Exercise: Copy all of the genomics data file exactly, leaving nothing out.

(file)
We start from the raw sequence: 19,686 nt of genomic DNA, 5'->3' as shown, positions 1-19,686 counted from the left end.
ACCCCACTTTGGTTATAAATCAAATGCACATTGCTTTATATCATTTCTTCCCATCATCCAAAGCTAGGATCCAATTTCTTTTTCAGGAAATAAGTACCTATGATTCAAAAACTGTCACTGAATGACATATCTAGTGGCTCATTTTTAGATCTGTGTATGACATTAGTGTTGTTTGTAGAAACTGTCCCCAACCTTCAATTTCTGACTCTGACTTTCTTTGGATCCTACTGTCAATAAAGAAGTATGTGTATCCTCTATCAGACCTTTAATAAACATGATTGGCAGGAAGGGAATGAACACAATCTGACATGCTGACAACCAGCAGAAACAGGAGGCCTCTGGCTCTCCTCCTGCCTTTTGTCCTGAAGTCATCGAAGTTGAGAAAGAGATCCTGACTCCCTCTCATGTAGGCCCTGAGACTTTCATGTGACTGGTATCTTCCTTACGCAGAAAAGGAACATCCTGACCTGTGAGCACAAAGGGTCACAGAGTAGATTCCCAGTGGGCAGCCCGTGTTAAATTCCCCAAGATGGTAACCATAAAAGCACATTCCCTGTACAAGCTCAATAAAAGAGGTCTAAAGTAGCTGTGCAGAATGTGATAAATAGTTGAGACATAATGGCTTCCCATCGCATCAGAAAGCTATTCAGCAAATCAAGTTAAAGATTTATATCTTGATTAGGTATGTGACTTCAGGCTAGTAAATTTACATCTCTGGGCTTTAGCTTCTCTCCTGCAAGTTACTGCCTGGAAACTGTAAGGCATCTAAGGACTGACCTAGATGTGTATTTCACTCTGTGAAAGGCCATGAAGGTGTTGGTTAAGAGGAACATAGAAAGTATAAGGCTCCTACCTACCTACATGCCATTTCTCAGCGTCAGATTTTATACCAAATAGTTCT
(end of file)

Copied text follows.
We start from the raw sequence: 19,686 nt of genomic DNA, 5'->3' as shown, positions 1-19,686 counted from the left end.
ACCCCACTTTGGTTATAAATCAAATGCACATTGCTTTATATCATTTCTTCCCATCATCCAAAGCTAGGATCCAATTTCTTTTTCAGGAAATAAGTACCTATGATTCAAAAACTGTCACTGAATGACATATCTAGTGGCTCATTTTTAGATCTGTGTATGACATTAGTGTTGTTTGTAGAAACTGTCCCCAACCTTCAATTTCTGACTCTGACTTTCTTTGGATCCTACTGTCAATAAAGAAGTATGTGTATCCTCTATCAGACCTTTAATAAACATGATTGGCAGGAAGGGAATGAACACAATCTGACATGCTGACAACCAGCAGAAACAGGAGGCCTCTGGCTCTCCTCCTGCCTTTTGTCCTGAAGTCATCGAAGTTGAGAAAGAGATCCTGACTCCCTCTCATGTAGGCCCTGAGACTTTCATGTGACTGGTATCTTCCTTACGCAGAAAAGGAACATCCTGACCTGTGAGCACAAAGGGTCACAGAGTAGATTCCCAGTGGGCAGCCCGTGTTAAATTCCCCAAGATGGTAACCATAAAAGCACATTCCCTGTACAAGCTCAATAAAAGAGGTCTAAAGTAGCTGTGCAGAATGTGATAAATAGTTGAGACATAATGGCTTCCCATCGCATCAGAAAGCTATTCAGCAAATCAAGTTAAAGATTTATATCTTGATTAGGTATGTGACTTCAGGCTAGTAAATTTACATCTCTGGGCTTTAGCTTCTCTCCTGCAAGTTACTGCCTGGAAACTGTAAGGCATCTAAGGACTGACCTAGATGTGTATTTCACTCTGTGAAAGGCCATGAAGGTGTTGGTTAAGAGGAACATAGAAAGTATAAGGCTCCTACCTACCTACATGCCATTTCTCAGCGTCAGATTTTATACCAAATAGTTCT